The provenance of others is a question, below is one of those alternative versions that just includes some format changes but unknown date, and stripped of the additional information added in 1930.  This larger version via DorpatSherrardLomont that also points out one flaw in the original, as included the annotation: “Phelps map of Seattle. He by now famously misplaced the blockhouse one block too far north of its real location on a knoll at the waterfront foot of Cherry Street.”

The map shown below is titled ‘Map of the Attack on Seattle’, which alludes the the original story.  In this case it is from Access Genelology site for the Washington Indian Wars, 1855-1856.  It looks like a version of the original that uses the same graphic style, in a sepia tone that cleans up the original map with updated fonts, and the titleblock shifting to the upper right (not sure about date of this one)

An alternate version that David Williams has on his blog, and as he mentions, “This is one of the more unusual. It is owned by the University of Washington Special Collections. I have no idea where it was printed or who the engravers were.” adding, that there were “…several unusual aspects.  1. Addition of “hostile” to Hills & Woods thronged with 2. Addition of “skidroad” to Lake Trail & Skidroad 3. Labels Thomas Phelps as a Lieutenant instead of Commander” ( date unknown)

This expanded version from DorpatSherrodLomond locates the original map within the larger grid of streets and pioneer claims, using the original graphic style as published in Denny’s book.

I’m sure it’s not uncommon, but it’s one of the interesting aspects of the map, as summarized, that it is not just a snapshot  of an event in a place, but that it has yielded lots questions about copyright in later years between those wishing to use the map for publication.  Williams concludes: “For such a famous map, there are many unanswered questions: When exactly did Phelps draw the original? Does an original exist?”

And for me, when looking at a map that provides a foundation for a place, the questions are both fascinating and make one questions the fidelity of memory, production, reproduction and tracings. Whole explicit or accidental it shows the agendas (and talents or lack thereof) of the mapmakers.  The story of the Phelps map is a crucial one for Seattle history and hidden hydrology, and it does offer some context for early shoreline and land fill to office later. While we’d like highly accurate and globally positioned map or story, often reality is that we get a different, more subjective and fluid tale. And as it is a touchstone to what ends up being a crazy development of the City of Seattle, perhaps a little mystery isn’t such a bad thing.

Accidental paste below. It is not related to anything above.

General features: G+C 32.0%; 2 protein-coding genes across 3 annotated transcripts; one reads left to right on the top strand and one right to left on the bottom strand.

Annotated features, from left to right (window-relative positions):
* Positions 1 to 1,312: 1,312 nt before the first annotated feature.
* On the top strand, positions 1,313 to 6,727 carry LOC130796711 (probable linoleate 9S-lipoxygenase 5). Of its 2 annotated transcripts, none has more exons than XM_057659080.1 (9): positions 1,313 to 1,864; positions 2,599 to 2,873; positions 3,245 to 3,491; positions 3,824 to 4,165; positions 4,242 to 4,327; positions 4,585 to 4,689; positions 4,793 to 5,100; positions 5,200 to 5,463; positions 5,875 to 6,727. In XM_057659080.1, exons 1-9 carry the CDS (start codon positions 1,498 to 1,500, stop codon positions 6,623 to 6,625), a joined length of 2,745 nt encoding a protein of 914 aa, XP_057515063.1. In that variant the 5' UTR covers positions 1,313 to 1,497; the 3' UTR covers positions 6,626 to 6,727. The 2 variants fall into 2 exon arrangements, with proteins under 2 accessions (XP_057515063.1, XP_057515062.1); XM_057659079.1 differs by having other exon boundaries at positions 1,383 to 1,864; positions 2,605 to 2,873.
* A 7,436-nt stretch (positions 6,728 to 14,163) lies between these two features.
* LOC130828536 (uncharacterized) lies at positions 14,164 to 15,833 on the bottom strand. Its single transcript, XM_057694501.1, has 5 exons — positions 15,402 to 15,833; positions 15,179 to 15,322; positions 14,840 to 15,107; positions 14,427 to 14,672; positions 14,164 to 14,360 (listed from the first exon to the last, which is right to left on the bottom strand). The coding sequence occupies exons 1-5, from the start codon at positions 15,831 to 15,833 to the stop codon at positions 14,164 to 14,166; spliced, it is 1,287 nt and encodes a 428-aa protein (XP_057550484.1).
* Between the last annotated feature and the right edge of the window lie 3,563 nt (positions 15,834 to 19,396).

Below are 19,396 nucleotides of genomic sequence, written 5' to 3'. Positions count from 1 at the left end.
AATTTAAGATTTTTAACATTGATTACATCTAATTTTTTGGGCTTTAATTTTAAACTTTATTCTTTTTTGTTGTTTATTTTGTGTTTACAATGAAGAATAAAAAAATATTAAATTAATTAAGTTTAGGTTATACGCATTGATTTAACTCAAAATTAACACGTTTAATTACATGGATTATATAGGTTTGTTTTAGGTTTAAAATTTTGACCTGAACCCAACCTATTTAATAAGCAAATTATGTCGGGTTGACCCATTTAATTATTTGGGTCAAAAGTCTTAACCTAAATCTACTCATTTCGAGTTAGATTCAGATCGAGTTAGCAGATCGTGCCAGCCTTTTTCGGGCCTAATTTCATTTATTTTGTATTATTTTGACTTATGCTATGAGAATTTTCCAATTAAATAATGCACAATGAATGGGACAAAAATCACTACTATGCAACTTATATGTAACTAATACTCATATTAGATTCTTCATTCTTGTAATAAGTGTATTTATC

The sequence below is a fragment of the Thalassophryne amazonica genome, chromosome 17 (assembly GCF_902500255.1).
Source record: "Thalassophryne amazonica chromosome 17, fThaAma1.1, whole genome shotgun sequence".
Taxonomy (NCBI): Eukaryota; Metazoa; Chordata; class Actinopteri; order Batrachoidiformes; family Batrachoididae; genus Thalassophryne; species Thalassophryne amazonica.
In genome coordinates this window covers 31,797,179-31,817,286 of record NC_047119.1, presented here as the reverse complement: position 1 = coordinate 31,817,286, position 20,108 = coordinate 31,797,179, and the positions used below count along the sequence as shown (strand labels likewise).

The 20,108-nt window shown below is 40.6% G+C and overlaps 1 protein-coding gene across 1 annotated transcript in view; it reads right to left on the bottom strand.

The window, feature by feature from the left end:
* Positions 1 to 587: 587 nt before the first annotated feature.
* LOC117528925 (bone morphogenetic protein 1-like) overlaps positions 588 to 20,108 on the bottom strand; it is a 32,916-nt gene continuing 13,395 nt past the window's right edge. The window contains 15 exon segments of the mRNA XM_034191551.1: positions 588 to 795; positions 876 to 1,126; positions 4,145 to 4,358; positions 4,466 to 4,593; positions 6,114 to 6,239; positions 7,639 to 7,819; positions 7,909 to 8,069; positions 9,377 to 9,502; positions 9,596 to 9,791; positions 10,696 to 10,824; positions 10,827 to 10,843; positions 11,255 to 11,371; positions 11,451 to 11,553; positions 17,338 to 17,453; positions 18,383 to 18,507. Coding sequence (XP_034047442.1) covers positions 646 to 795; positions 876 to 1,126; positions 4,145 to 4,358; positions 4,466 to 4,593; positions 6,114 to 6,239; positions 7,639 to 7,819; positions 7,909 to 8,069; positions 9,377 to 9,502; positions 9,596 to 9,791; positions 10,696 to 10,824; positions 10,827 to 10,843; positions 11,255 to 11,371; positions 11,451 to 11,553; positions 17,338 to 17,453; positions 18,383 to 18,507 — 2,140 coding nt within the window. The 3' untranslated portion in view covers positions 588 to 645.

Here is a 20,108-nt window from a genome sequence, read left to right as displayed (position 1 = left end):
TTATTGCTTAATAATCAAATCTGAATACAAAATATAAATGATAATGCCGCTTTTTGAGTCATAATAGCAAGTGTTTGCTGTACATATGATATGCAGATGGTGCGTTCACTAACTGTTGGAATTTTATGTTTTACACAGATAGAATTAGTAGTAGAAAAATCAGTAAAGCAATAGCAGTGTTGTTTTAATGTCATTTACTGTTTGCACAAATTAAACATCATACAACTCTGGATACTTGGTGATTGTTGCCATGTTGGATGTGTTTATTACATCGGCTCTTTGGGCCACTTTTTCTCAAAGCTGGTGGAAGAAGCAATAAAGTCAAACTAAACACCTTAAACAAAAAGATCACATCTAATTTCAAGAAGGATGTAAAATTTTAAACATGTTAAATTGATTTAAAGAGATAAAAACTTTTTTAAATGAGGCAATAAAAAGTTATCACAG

Original text quotes from “Thomas Phelps’s 1856 map of Seattle is published in the Town Crier on December 15, 1917″ via HistoryLink.org, by David B. Williams, originally published 3/24/2015.  Maps are credited to other sources because they are so incredibly small on the HistoryLink.org site to even be legible (one of my few pet peeves with an otherwise amazing resource).

David’s site Geology Writer also has more history, and tons of great info on Seattle History, by Paul Dorpat, Jean Sherrard, and Bérangère Lomont on the DorpatSherrardLomont site.



2 thoughts on “Glimpse of Early Seattle

  1. Jason, thanks for your thorough post on the map. Curiously, in 2015, I was contacted by someone who said he represented some descendants of Phelps and that he might have some interesting maps and journals but unfortunately, it didn’t pan out. He did send me a photo of powder bucket that could have come from the Decatur but we’ll never know. Oh well. History is fun.

  2. Thanks David. Such an interesting story, and I’ve yet to find another map in any city with so many versions and iterations over the span of time. Enjoyed your history on this one.